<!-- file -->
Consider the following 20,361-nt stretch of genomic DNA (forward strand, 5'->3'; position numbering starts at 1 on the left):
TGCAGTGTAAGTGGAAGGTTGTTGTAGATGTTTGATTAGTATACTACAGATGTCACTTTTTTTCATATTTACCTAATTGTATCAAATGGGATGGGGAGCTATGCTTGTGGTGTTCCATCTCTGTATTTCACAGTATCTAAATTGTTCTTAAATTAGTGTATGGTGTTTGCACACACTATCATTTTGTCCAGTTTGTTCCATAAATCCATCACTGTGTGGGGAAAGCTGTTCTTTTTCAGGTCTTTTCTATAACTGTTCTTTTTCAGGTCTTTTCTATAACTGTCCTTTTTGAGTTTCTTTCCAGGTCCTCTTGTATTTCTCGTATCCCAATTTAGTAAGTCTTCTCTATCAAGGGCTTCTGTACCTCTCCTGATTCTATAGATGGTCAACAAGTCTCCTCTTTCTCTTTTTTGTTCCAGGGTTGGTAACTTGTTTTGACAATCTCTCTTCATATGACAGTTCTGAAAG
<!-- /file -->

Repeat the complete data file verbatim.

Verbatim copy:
Consider the following 20,361-nt stretch of genomic DNA (forward strand, 5'->3'; position numbering starts at 1 on the left):
TGCAGTGTAAGTGGAAGGTTGTTGTAGATGTTTGATTAGTATACTACAGATGTCACTTTTTTTCATATTTACCTAATTGTATCAAATGGGATGGGGAGCTATGCTTGTGGTGTTCCATCTCTGTATTTCACAGTATCTAAATTGTTCTTAAATTAGTGTATGGTGTTTGCACACACTATCATTTTGTCCAGTTTGTTCCATAAATCCATCACTGTGTGGGGAAAGCTGTTCTTTTTCAGGTCTTTTCTATAACTGTTCTTTTTCAGGTCTTTTCTATAACTGTCCTTTTTGAGTTTCTTTCCAGGTCCTCTTGTATTTCTCGTATCCCAATTTAGTAAGTCTTCTCTATCAAGGGCTTCTGTACCTCTCCTGATTCTATAGATGGTCAACAAGTCTCCTCTTTCTCTTTTTTGTTCCAGGGTTGGTAACTTGTTTTGACAATCTCTCTTCATATGACAGTTCTGAAAG